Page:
1. FLC partners have increased programmatic and staff capacity, which has enabled them to offer new programs and expand the reach of existing ones. Capacity growth is connected to increases in parents engaged in early education advocacy, with organizations reporting that the number of parent and caregiver leaders had more than doubled between 2022 and 2023. They also reported impressive increases in the number of BIPOC-identified parent leaders, from 65% to 88%. This growth is critical to ensuring that the advocates working for change represent the diversity of California’s families and, in turn, that local and state policies are informed by their voices.
  2. Over time, FLC has fostered connections among the 11 participating organizations, with every leader agreeing they have built deeper connections through FLC activities such as peer learning opportunities, in-person retreats, and site visits. Readiness to collaborate across organizations is growing, indicating that FLC is moving towards a connected network. FLC partners will have opportunities to capitalize on their expressed desire to engage in collective action towards shared policy goals.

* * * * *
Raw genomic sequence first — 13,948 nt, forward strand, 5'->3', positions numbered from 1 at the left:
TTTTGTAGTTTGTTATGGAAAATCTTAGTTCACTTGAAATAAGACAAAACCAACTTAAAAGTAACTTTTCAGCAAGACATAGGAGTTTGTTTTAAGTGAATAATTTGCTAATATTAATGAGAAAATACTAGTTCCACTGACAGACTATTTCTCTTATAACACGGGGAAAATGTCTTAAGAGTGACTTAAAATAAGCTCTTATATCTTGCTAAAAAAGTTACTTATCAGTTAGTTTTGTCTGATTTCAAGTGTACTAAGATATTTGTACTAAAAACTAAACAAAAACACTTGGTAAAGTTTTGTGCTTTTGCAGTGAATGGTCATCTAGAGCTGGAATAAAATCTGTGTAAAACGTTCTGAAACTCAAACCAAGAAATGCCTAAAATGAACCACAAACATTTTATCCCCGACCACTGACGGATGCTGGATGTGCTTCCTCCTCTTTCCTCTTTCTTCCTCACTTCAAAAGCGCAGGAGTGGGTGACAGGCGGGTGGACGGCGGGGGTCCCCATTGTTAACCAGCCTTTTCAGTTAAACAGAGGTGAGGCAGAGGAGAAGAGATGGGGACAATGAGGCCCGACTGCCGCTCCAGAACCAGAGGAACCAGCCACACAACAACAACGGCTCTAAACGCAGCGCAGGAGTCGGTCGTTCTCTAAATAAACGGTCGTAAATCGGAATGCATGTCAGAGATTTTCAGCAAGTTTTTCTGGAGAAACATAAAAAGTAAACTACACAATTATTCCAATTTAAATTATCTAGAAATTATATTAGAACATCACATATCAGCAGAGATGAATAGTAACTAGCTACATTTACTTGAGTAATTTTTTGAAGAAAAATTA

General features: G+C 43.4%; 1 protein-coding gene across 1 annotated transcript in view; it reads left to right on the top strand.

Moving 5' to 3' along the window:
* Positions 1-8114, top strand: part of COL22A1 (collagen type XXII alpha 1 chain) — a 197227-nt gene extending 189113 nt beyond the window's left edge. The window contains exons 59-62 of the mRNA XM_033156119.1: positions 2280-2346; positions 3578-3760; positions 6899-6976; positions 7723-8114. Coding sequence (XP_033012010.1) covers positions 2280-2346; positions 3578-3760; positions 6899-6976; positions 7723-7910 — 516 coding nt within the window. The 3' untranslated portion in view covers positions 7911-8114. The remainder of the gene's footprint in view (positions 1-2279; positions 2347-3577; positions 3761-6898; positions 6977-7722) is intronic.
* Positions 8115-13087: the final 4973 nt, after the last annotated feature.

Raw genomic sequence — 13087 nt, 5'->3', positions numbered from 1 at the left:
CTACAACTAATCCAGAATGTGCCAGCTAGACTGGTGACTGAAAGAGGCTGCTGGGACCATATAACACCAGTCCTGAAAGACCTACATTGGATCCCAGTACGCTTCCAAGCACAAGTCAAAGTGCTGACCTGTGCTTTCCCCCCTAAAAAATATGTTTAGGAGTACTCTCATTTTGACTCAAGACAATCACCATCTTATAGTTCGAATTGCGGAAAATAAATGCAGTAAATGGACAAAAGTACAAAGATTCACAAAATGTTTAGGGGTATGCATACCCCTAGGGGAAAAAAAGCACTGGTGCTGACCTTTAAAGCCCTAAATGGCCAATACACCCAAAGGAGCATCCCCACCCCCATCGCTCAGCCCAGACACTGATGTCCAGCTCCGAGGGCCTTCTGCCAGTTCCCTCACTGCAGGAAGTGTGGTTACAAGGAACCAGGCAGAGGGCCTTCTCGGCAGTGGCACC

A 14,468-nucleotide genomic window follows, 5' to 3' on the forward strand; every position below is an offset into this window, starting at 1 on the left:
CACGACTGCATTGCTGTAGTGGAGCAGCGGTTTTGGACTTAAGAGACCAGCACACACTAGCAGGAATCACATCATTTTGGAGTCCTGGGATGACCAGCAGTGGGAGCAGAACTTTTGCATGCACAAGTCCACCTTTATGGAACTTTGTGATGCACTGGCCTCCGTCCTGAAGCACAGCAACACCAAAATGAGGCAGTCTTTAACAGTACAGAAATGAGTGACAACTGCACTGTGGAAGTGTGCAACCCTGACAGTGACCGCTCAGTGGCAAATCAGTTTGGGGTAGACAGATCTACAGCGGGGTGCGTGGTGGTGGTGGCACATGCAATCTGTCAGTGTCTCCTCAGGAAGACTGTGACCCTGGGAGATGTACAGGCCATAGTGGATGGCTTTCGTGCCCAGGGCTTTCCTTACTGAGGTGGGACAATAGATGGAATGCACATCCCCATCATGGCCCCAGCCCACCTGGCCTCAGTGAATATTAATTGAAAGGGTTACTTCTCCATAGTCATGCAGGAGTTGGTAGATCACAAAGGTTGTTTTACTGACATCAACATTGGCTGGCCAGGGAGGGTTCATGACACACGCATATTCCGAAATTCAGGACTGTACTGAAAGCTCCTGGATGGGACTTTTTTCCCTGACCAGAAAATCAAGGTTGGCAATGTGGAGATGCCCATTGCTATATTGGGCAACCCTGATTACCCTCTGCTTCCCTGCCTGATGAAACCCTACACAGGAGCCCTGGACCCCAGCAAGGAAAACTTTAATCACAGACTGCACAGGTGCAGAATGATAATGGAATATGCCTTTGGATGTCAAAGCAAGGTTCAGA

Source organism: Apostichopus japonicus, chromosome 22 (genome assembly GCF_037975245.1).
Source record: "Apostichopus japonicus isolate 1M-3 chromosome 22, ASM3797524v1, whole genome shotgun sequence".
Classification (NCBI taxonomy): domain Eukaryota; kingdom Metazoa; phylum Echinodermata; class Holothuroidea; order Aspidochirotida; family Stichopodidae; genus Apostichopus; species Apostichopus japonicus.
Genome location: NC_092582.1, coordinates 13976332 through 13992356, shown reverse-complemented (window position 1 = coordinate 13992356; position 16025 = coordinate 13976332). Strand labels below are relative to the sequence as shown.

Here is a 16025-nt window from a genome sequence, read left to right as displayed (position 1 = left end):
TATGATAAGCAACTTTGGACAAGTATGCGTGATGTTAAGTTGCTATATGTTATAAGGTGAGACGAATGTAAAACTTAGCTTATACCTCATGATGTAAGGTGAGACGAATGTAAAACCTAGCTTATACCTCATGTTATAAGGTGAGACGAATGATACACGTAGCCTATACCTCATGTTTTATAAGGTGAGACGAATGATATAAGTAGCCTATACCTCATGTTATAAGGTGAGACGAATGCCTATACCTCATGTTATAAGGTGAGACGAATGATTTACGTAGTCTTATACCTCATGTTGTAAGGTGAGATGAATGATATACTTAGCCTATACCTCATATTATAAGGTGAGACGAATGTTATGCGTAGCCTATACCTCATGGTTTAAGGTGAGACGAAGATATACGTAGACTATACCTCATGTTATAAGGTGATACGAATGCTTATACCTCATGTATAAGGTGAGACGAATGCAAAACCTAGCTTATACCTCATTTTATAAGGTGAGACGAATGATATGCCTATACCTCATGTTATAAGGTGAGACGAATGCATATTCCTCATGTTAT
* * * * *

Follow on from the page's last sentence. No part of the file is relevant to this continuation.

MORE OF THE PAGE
3. Flexible funding and support for tailored organizational development have contributed to stronger, more sustainable organizations. FLC grantees have reached new families and have offered programming based on community needs, not funding requirements. Similarly, FLC partners were able to decide the focus of their capacity-building work for themselves.


What can others in the education philanthropic space learn from this initiative?